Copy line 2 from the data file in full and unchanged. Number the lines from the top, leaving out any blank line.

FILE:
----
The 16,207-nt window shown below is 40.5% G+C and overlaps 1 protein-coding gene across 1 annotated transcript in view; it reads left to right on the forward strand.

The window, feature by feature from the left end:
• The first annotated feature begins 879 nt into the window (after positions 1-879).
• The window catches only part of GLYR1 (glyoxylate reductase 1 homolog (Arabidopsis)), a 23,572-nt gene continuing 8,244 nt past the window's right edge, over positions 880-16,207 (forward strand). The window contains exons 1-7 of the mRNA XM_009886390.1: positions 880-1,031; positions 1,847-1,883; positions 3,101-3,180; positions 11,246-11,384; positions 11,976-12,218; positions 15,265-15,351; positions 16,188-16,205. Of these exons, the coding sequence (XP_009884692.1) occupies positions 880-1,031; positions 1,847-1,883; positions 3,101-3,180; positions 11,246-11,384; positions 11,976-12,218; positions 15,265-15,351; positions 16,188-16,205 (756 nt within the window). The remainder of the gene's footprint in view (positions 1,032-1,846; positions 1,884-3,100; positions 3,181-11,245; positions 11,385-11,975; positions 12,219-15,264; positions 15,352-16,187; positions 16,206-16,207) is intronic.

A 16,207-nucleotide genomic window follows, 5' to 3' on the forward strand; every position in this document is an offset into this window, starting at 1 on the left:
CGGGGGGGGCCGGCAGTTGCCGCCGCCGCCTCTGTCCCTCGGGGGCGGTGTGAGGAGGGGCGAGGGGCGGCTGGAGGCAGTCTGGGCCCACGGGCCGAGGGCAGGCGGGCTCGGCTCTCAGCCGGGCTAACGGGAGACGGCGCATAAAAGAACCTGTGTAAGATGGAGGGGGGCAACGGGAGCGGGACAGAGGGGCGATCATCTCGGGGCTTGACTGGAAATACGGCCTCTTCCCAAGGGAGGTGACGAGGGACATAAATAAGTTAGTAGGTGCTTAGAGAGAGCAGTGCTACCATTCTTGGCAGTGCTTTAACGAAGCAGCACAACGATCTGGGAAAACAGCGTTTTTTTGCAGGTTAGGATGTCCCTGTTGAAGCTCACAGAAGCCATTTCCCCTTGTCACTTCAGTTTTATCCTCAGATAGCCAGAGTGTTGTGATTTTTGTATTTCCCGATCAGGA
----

The window, feature by feature from the left end: